Sculpting your physique and increasing metabolic rate is a fabulous effect of internal training. By working out at your top level of exertion, you burn more calories in a short space of time than other workouts. Sound’s simple? Unfortunately, it isn’t as easy as it sounds!

If you are an absolute beginner to exercising, then this high intensity method might not be suitable. You need to put in at least 3 weeks of proper training before graduating to interval training to avoid injury.

The Benefits

  • Increased Metabolism and Stamina
  • Time saver sessions – 3 sessions/week of 15-20 mins is sufficient.
  • Anywhere – HIIT sessions use your own body weight and hence can be done at any convenient place.
  • Preserves muscle mass and leads to an increase in cardiovascular efficiency as well as increased tolerance to the build-up of lactic acid.
  • Improved performance and endurance.

HIIT Routines

Designing the right interval training routine can be sophisticated or casual. Elite athletes can choose to visit sports performance labs to have blood lactate and exercise metabolism tests done to determine the best interval training routine. Remember that interval training is extremely demanding on the heart, lungs and muscles, and it’s important to have an OK from your physician before you start. It is recommended that you consult an athletic trainer, coach or personal trainer to get a HIIT program designed to meet your fitness goals.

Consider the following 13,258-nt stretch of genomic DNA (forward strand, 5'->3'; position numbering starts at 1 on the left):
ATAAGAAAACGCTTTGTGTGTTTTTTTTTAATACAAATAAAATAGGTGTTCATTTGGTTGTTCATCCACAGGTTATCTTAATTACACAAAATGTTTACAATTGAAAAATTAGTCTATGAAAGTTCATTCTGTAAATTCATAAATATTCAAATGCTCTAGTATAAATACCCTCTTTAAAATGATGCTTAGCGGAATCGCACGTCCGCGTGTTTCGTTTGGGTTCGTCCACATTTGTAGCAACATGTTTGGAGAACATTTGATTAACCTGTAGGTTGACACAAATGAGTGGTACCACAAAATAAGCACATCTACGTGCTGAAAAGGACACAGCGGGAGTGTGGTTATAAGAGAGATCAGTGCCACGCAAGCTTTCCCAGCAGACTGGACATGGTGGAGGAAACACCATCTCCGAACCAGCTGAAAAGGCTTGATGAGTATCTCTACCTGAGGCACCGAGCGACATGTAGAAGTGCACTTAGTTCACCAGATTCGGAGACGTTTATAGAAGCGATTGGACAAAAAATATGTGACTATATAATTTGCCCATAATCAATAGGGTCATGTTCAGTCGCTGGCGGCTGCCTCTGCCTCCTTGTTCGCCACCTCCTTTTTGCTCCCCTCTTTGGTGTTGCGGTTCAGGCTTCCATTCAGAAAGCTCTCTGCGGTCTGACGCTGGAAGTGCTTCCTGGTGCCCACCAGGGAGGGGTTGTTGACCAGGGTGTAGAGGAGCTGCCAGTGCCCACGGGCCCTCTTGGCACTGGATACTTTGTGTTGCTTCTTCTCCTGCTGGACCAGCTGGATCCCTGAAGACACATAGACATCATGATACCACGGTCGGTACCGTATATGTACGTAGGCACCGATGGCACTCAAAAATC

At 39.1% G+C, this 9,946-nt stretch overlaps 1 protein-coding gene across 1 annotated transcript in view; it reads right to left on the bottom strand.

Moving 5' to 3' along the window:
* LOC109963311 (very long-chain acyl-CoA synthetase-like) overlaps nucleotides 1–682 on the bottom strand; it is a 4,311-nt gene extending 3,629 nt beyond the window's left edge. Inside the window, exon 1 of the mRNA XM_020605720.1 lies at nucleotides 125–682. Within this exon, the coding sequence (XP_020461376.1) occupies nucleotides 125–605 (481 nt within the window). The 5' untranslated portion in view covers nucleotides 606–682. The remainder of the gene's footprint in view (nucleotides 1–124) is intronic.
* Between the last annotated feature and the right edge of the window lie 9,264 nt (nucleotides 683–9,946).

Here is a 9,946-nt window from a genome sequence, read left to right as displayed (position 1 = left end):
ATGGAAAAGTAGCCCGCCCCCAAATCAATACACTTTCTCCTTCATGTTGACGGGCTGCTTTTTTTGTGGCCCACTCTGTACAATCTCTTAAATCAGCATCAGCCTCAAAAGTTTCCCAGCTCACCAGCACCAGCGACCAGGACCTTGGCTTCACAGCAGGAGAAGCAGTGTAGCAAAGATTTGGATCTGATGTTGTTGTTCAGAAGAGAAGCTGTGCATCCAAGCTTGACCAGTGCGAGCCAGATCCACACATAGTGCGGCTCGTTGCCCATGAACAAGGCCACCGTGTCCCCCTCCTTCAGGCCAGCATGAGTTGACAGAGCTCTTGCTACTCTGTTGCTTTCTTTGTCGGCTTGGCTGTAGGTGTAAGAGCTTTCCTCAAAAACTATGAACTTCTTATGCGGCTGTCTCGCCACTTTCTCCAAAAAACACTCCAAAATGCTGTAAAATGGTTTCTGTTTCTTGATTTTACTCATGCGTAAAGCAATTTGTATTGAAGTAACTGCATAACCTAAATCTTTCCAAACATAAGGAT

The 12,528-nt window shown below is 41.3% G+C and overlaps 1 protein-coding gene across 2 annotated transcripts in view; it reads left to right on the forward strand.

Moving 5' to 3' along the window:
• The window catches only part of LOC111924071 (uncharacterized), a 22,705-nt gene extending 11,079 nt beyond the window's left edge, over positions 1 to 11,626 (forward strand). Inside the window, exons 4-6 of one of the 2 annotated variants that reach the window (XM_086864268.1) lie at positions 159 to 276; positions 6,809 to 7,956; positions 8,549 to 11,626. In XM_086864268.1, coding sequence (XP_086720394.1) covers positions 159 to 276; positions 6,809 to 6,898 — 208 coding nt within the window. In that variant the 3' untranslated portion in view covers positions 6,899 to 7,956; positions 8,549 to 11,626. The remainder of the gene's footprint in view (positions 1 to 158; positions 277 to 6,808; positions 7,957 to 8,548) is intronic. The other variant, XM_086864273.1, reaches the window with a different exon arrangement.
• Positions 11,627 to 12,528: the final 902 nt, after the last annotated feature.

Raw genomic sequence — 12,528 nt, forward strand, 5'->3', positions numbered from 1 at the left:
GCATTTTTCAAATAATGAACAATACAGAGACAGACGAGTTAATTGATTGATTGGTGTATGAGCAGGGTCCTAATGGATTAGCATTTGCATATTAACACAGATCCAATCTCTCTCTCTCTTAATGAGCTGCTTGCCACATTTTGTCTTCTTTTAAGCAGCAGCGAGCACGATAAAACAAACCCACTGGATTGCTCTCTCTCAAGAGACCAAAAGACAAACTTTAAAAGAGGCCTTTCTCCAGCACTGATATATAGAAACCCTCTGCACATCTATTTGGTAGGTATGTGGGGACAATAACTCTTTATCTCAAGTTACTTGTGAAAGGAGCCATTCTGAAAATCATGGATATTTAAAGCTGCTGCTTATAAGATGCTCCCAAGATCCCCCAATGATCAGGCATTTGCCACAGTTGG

ABOUT THE AUTHOR

 

Deepthi Velkur is a former sprinter who is trying her hand at various sports today. A tennis fanatic, who believes that sleep should never be compromised.

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Man of iron, will of steel

Petty Officer Praveen Teotia, Shaurya Chakra, Naval Commando impresses Capt Seshadri with his sheer grit and determination to not let his disabilities interfere with this athleticism.

“I am a mean, keen, fighting machine’! The motto of the Commando. The words that motivate the man beyond anything else. “Commando”! The war cry that instils terror and sends shivers down the spine of the enemy.

That fateful day, the 26th of November 2008, when some of the most hardcore terrorists in the world took siege of the Taj Mumbai, Marine Commando Praveen Teotia was to enact those very words. Breaking into the stronghold of the insurgents, he took on the enemy in close quarter battle, and in the process took four bullets in the chest and ear, damaging his lungs and causing partial hearing impairment. For this act of extreme bravery against all odds in the face of the enemy, he was awarded the Shaurya Chakra, the third highest peacetime gallantry award.